The Swift Museum Foundation at Athens, Tennessee, preserves and displays four Globe- and Temco-built Swifts (including the first prototype), plus two examples of the Swift-derived Temco T-35 Buckaroo military trainer. It has limited staffing, so call ahead first to ensure you can visit at the time you want.
I owned a swift for 14 years. Super handling and great for aerobatics except sustained inverted. Learned to fly intruments on night X-C. Bolt length in the landing gear knee is critical. Observe gear retraction checks personally when gear work is performed. Had electric motor failures in the electro-hydraulic unit until having the motor rewound with one gage heavier wire. Problem solved. Wish I still had it.
|Dale Turner, 20.04.2010|
1946 Don Bowton @ Cedar Lake,IN airport became a dealer and had an 85hp. This acft was displayed at a Chicago industrial show & I was relegated to expounding on the wonders of it. [At 17 I knew everything]. 1952 owned an 85 which was a good, fun, single place acft. loaded it need more hp.
|Marvin Homsley, 17.02.2010|
I have owned 4 Swifts to date and loved every one of them. The first 3 were stock with the 145 hp engine. With that engine with 2 people and full fuel and baggage it would climb to 10,500 and cruise just fine. A stock Swift is a great flying airplane but a modified one is even better. My current Swift has the 210 hp Continental and is a real hot rod. Probably as close to a fighter as I will ever get. Light on the controls and does good aerobatics. A friend of mine and myself once took his 210 hp Swift to over 20,000 feet and could have went a little more but ATC stopped us. I would recommend it to anyone who wants an affordable mini fighter that draws crowds everywhere it goes. Go to http://www.saginawwings.com to see the Swift home page. The Swift has a outstanding support group and headquarters on the Athens, Tn. airport.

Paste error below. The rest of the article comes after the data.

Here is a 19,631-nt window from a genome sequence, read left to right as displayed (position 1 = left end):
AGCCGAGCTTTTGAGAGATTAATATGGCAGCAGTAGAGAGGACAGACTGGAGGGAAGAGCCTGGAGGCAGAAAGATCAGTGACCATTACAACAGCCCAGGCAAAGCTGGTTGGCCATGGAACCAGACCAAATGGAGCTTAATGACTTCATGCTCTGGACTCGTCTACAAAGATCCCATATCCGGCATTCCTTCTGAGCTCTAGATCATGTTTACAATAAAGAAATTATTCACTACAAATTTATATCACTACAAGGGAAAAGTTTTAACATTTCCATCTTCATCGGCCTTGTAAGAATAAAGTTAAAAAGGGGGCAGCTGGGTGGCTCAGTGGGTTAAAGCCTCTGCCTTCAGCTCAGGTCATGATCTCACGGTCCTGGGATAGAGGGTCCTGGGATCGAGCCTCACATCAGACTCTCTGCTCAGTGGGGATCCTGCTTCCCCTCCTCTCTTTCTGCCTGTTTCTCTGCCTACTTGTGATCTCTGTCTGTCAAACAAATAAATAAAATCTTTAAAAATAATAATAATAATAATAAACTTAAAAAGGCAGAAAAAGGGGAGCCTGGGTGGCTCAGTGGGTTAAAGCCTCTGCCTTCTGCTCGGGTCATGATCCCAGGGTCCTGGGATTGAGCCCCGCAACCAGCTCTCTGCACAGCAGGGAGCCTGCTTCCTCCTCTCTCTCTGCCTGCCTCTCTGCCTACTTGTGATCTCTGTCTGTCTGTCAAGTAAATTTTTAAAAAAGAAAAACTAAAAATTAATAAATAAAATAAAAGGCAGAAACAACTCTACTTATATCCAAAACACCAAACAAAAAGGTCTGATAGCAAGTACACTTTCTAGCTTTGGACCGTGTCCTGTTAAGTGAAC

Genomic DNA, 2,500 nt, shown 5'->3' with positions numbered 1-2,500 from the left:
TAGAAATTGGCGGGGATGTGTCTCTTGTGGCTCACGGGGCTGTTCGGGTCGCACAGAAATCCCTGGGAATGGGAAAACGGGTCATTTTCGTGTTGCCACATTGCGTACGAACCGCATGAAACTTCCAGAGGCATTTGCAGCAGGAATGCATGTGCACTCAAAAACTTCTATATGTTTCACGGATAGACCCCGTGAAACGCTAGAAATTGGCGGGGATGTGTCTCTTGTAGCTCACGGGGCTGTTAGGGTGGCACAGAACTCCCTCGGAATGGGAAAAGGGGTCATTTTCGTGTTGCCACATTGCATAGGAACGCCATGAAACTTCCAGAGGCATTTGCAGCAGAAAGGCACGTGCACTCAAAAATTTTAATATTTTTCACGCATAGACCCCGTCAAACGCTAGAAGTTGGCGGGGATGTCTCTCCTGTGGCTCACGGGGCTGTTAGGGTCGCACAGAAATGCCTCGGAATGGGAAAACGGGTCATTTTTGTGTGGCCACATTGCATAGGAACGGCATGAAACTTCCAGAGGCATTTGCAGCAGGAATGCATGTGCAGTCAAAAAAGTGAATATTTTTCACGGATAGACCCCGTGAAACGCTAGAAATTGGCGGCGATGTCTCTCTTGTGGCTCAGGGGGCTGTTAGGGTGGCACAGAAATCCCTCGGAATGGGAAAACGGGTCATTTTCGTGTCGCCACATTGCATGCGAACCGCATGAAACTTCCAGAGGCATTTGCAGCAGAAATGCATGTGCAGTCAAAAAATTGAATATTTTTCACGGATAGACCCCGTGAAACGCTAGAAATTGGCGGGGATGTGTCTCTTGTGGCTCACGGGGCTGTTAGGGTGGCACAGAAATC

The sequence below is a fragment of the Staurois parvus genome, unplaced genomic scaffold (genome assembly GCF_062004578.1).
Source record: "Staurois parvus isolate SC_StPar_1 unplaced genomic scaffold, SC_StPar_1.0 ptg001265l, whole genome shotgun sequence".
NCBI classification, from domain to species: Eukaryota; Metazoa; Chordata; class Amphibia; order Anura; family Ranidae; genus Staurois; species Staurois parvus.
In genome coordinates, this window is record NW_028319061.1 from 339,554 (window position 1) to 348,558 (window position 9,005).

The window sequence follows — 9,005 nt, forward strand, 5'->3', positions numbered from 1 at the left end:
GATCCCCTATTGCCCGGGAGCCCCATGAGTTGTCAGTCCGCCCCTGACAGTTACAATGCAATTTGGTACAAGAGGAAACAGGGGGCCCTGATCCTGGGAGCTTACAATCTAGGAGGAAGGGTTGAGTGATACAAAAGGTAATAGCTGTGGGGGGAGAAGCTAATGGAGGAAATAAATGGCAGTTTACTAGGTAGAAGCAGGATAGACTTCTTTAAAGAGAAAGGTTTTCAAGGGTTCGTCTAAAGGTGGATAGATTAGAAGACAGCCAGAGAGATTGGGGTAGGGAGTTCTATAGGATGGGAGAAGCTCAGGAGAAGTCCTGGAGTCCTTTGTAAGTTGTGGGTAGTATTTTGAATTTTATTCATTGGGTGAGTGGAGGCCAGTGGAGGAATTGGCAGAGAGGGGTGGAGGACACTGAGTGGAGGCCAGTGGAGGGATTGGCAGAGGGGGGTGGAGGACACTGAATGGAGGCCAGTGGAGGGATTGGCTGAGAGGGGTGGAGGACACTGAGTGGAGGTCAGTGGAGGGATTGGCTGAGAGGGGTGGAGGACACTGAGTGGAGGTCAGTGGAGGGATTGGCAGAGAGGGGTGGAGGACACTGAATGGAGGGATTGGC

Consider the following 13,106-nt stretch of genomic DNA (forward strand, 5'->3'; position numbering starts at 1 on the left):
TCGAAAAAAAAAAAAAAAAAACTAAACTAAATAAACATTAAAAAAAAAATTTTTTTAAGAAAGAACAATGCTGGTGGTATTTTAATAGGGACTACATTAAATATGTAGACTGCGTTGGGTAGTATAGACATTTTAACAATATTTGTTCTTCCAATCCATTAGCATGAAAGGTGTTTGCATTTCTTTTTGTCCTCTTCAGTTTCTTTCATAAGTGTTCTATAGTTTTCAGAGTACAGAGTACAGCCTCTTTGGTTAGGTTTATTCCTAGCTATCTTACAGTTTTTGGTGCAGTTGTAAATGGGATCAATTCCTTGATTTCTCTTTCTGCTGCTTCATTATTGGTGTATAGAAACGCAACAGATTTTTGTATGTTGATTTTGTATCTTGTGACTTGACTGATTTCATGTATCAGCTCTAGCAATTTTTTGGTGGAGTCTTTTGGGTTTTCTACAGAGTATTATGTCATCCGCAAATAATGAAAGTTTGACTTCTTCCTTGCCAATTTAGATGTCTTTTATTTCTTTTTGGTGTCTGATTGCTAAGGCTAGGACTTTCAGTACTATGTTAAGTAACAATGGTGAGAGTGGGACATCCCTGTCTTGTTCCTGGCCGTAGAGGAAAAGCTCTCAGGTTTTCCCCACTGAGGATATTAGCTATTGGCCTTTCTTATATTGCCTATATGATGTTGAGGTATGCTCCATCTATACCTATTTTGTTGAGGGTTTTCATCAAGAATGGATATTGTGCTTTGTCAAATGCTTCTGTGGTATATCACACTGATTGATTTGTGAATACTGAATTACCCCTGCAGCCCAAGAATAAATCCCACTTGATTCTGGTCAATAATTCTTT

|Jack Thompson, 28.01.2010|
Have owned two Swift's. The current one I have owned for 14 years. Had it converted from 0-300 145HP to a Cont. I0-360 210HP with CS prop. WOW what a difference ! Now have close to 900 hrs. in this plane N78169. Sliding canopy,sticks. 11 gal. fuel in each outboard wing pannel. Total fuel 48 gal. Full paint, PTT on sticks, C-1 auto pilot. What more can I say about this Grand Aircraft. Just Love it. Cheers, Jack Thompson
|Verne Lietz, 28.01.2010|
I had a 125 h.p. Swift for about 135 hours flying in 10 months and really loved it for cross country. Mine was slower than most due to a gear door that didn't close all the way and that wasn't found until the next owner. I had to sell it due to an AF assignment to Germany. The Swift is light on the controls, handles like a fighter. I've ridden in one with an 180 h.p. Lycoming and it's FAST!
|Scott Boyd, 27.01.2010|
I flew one of the 85h.p. originals and also one modified with a bigger engine, the 210 Continental. I was one of the few in a flying club who could qualify for the insurance.
Biggest problem was the landing gear, you had to slow down so the gear could retract, too fast and it would burn out the pump motor. It was limited on available fuel and weight and the yellow and red lines were hard to stay away from with the big engine.
The slotted wings helped at low speeds but it wasn't something you thought about. At high speeds they made no difference.
|Jim Thomason, 26.03.2009|
The black and white photo is of the Swift prototype, pre WWII. Post WWII it was redesigned as the "All New" all metel Globe Swift. There was an 85 Hp and 125 Hp model, about 1500 were built;over the years many engines and STC's have been installed that up grade style and preformance . Up to 420 Hp on one aircraft, the most popular engines are the Cont 210 Hp and Lyc 180,200 Hp. More info can be obtained from the Swift Museun Foundation, Athens TN